In the past, Facebook has been known for handing iPhones to its employees. This, related to the fact that the iPhone Facebook app works better than what Android users experience, might give room for some biased conclusions. So what if Facebook employees used Android devices to balance all this out?
Conspiracy or no conspiracy, Facebook is trying to convince its own employees and developers to try out Android devices through the “droidfood” initiative that has seen several posters placed in and around its offices and internal help desks, a move aimed at encouraging employees to try their hands on Android devices.
The move can be seen as a technical one. Plastered on one of its walls is a poster with a graph of Android and iOS operated device shipment. Soon, the market is expected to be flooded with Android devices and the only smart move Facebook can make is securing the field before it is too late.
With a good number of its own employees on Android, the company will be in a better position to debug its lagging Android app by collecting information on problematic issues easily, rapidly and cheaply. Actually, leaks from insiders say that Facebook workers on Android have to use the latest beta build of Facebook for Android and Facebook Messenger to contribute to the developer bug database.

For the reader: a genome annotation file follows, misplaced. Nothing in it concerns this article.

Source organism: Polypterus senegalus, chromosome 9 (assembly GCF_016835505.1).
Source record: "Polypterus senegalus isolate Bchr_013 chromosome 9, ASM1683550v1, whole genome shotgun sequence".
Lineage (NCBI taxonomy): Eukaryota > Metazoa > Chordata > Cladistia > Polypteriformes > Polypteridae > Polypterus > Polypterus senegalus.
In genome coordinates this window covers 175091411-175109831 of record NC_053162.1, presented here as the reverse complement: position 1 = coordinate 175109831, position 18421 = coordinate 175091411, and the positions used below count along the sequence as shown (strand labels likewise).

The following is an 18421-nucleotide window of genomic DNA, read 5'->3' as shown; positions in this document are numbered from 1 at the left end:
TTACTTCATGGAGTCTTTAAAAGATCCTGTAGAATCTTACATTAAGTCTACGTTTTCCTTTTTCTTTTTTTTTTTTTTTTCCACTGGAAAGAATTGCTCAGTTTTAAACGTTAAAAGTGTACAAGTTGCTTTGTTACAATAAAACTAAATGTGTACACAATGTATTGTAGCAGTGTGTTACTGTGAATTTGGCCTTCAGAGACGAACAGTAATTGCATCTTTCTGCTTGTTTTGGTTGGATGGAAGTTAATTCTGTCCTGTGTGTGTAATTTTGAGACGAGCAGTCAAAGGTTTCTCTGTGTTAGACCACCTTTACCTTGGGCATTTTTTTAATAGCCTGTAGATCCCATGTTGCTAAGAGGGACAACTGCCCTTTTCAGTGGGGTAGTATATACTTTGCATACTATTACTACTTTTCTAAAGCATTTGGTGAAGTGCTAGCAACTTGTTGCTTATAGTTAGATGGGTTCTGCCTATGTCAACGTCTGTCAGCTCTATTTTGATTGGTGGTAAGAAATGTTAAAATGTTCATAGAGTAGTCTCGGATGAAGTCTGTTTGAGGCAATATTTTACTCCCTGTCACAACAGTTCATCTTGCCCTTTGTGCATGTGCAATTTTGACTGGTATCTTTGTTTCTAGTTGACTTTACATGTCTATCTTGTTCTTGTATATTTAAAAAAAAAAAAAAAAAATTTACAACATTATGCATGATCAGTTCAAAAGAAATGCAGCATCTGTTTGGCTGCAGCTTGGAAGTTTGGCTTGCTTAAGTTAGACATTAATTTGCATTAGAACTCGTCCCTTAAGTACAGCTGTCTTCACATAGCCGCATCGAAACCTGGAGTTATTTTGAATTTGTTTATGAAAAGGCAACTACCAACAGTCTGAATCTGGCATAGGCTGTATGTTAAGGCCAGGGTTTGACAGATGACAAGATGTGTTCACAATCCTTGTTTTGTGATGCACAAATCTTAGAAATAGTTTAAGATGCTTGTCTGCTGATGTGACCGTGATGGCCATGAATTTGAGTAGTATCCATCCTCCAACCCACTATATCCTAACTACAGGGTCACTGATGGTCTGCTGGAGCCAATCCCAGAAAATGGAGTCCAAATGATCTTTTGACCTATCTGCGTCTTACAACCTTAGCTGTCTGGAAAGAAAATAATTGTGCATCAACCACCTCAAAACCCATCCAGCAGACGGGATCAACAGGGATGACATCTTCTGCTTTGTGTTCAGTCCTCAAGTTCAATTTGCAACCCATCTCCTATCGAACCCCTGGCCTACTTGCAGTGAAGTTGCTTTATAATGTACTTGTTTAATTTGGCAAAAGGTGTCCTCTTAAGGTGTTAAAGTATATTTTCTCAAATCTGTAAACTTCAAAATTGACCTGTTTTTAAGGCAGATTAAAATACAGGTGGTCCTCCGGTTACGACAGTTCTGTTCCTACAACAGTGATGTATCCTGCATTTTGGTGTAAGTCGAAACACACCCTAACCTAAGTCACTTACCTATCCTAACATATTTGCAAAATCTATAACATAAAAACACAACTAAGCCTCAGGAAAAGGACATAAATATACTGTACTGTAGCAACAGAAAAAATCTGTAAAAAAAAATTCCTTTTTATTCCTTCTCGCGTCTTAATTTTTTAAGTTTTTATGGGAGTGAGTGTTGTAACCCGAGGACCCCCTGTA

This entire scuffle is to collect as much bug reports as possible through the Range Shake bug-reporting tool that is only available to internal beta builds given to Facebook employees. Having all the members of a specific company work toward a common goal is quite impressive. However, Facebook is not dictating to employees to switch to Android-powered devices, but rather, to have a healthy mix of both the iPhone and Android phones in the workplace.
In addition to this, it would have been easier to generate a more comprehensive bug database if the Range Shake bug collection tool was opened up to the entire public. Whichever way it decides to approach the matter, it is up to Facebook to look for a fast and realistic way to patch up its Android app, which is likely going to be used by a large number of people in the not-so-distant future.
Edited by Rachel Ramsey